Notes Toward the Death of New York

Nobody misses being mugged, but that danger was part of the every day reality of New York City in the ’70s and ’80s. Anyone could get mugged, pretty much any time or any place, including the old Times Square that, through the Vaseline lens of memory, has somehow been transformed into an object of sweet nostalgia.

Do Not Seek For Things Outside Yourself

For anyone who came to Tyshawn Sorey’s own records through his incredible drumming—what seemed a superhuman ability to take the complex sequenced rhythms of IDM, like those from Autechre, play them back and make them swing—in groups led by Vijay Iyer, Steve Lehman, and others, the quality of his composing was (and still is) stunning and disorienting.

Highly Selective Listings

October Listings

October’s Highly Selective Listings

Highly Selective Listings

December/January Listings

Winter Listings

Winter Jazzfest

The Known and the Unknown: Winter Jazzfest marathon, January 11-12, 2019

We are all going in different directions. The simplicity of that statement from John Cage disguises how deep it is, how it runs counter to the trends of human experience. We are individuals insofar as we act as such.

Highly Selective Listings

February Listings

The Rail’s February Music Listings

Elliott Sharp’s IrRational Music

Artists and critics on the vanguard these days are suppose to be past the idea of genres, other than to set them up like bowling pins to be scattered by the force and momentum of insight and truth.

Highly Selective Listings

March Listings

The Rail’s Highly Selective March Music Listings

Nothing’s Bad Luck

The irony, of course, was that after so many years trying to kill himself with booze and drugs, it was fucked up when Warren Zevon, sober and otherwise healthy, contracted mesothelioma, the terrible cancer of the lungs that delivered the coup de grace.

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April Listings

 

Pay the Artist

Roscoe Mitchell needs no more accolades, he's been lauded many times over for what he has created through decades. Yet he does need to be rewarded, meaning he needs to get paid.

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May Listings

 

Mark Berry's Arnold Schoenberg

It is no criticism of Berry's fine book and clear, illuminating thinking that at its close I did not find Schoenberg any more pleasing. Rather, to his credit, Berry explained to me why I like so little of Schoenberg's music.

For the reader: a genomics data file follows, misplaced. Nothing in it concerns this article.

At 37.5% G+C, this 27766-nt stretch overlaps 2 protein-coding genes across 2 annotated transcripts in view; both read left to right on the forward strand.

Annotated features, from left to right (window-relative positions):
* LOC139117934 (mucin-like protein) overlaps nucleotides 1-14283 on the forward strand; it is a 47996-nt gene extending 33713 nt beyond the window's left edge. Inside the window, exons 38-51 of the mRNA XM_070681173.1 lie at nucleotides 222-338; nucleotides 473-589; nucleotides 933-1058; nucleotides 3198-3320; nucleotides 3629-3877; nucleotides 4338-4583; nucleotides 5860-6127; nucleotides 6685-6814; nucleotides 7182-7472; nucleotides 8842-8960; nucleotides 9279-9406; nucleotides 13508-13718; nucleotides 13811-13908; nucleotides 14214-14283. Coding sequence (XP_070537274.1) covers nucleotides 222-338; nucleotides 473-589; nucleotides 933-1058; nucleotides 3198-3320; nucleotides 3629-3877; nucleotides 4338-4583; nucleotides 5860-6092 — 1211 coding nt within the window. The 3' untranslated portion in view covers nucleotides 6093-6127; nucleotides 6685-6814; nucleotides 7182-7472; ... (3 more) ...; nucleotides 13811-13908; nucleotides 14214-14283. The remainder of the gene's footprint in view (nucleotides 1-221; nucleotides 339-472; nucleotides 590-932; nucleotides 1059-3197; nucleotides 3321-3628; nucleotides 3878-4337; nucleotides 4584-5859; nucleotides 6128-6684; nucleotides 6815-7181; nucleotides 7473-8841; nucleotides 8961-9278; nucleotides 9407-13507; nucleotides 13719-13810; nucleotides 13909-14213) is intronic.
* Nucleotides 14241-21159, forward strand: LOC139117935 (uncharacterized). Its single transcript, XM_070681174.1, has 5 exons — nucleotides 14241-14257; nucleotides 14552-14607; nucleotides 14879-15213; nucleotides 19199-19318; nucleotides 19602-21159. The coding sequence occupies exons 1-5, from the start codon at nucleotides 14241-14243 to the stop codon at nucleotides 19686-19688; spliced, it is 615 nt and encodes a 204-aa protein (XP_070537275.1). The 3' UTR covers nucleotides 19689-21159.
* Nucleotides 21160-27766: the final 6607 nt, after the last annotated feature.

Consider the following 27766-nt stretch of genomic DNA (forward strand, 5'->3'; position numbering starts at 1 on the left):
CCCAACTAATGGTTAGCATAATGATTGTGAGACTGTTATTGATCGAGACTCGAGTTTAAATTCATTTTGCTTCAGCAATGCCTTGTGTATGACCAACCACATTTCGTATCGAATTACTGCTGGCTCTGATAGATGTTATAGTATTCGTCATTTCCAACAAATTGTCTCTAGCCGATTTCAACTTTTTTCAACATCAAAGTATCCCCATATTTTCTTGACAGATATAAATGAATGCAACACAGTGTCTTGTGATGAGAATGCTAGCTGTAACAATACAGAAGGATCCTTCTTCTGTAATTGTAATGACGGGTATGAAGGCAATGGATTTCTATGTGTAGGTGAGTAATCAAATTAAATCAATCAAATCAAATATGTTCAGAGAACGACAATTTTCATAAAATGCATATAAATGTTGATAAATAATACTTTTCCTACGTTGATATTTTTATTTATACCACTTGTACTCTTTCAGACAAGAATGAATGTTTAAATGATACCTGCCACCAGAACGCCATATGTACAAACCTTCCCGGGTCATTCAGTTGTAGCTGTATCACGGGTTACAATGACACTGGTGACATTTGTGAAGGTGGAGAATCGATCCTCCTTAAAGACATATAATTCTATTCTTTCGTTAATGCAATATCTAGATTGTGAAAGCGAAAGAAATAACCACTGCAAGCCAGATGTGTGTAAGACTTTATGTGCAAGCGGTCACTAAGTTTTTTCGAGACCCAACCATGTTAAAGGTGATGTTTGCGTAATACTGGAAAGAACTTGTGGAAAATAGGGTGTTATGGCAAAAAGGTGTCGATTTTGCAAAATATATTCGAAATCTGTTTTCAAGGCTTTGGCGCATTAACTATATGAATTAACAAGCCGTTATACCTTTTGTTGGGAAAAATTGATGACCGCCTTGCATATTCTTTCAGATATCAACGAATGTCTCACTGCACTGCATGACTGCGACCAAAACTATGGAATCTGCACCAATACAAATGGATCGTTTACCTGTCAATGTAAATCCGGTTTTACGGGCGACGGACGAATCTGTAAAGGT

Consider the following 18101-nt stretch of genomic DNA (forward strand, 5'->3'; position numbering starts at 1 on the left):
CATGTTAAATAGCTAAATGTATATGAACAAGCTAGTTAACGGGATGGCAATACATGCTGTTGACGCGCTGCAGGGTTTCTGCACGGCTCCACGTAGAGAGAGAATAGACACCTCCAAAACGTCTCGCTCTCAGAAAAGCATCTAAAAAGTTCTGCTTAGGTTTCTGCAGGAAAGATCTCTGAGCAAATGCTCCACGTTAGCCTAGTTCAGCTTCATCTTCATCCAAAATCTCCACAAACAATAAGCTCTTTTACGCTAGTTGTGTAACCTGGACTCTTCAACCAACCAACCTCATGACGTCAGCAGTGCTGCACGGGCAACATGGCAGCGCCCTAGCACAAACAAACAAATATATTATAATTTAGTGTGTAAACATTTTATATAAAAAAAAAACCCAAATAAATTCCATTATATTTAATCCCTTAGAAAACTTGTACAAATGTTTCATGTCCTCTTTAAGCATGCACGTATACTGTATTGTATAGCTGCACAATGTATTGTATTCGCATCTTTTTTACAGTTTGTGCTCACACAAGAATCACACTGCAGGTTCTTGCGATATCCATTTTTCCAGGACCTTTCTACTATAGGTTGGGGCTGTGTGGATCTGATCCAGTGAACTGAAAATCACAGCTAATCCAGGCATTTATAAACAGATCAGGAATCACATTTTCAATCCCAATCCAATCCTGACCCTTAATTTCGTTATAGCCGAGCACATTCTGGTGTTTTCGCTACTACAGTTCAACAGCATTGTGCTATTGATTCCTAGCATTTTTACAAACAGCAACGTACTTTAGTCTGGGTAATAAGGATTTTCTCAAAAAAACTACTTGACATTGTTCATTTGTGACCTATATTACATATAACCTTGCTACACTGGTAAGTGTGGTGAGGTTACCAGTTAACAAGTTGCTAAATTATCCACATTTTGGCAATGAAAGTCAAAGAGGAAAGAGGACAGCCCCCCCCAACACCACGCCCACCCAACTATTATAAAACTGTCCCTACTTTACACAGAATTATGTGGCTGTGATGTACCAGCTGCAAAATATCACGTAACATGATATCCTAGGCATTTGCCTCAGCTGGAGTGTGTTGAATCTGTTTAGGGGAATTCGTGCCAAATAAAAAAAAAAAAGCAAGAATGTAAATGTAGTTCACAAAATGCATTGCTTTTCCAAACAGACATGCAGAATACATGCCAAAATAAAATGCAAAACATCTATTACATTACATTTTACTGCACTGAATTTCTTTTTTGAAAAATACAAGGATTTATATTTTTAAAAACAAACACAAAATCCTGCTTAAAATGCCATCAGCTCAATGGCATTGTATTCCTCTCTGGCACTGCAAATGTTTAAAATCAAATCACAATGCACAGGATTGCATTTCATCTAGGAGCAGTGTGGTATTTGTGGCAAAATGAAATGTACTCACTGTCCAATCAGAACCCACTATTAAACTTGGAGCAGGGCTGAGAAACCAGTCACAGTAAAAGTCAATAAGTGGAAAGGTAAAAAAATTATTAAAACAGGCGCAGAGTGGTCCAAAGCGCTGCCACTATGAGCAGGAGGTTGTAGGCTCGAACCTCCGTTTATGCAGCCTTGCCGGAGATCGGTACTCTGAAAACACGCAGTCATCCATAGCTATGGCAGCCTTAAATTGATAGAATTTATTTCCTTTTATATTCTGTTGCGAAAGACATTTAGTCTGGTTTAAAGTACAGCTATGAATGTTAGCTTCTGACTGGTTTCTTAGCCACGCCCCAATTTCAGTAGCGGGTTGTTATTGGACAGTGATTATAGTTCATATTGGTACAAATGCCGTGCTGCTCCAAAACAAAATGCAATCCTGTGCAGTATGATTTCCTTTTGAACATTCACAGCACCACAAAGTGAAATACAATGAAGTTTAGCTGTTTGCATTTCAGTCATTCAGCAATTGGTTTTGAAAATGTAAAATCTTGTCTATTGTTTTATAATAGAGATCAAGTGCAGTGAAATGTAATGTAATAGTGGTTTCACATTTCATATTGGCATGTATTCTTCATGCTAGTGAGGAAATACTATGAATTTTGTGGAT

Highly Selective Listings

September Listings

September’s Listings

TIME:SPANS 2019

When Milton Babbitt wrote his article, “Who Cares if You Listen?” he unleashed a virus that has proven itself as robust and contagious as the flu. Published in High Fidelity magazine in 1958, the article quickly turned into a totem representing both every piece of new composing that audiences didn't even want to try to listen to and also how irrelevant those audiences were supposed to be to modern composers—and vice versa.

The Shed is Falling Down

Two things about The Shed are unsurprising: the banality of its programming and its shoddy construction—making money is the most banal pursuit, and so The Shed reflects both Hudson Yards' purpose and values as well as the cost-cutting and trimming that's all part of being a real estate developer.

Cecil Taylor, Home At Last

December 1989, sitting next to my best friend at the time, young men drawn to exciting and daring artistic ambitions that we couldn’t quite understand. We’re in Town Hall, witnessing Cecil Taylor and Max Roach playing a concert celebrating the ten-year anniversary of their historic live recording at the Miller Theatre.

Cage at 100

If you surveyed the concert programs of orchestras, opera companies, and chamber music ensembles across the country, then sorted the statistics, you would think that the center of gravity in classical music was slowly rotating through Central Europe—with occasional vacations to France, Italy, and Russia—as it did from the early 18th to early 20th centuries.

BAM Next Wave, Part II

We live in a post–Bang on a Can musical world.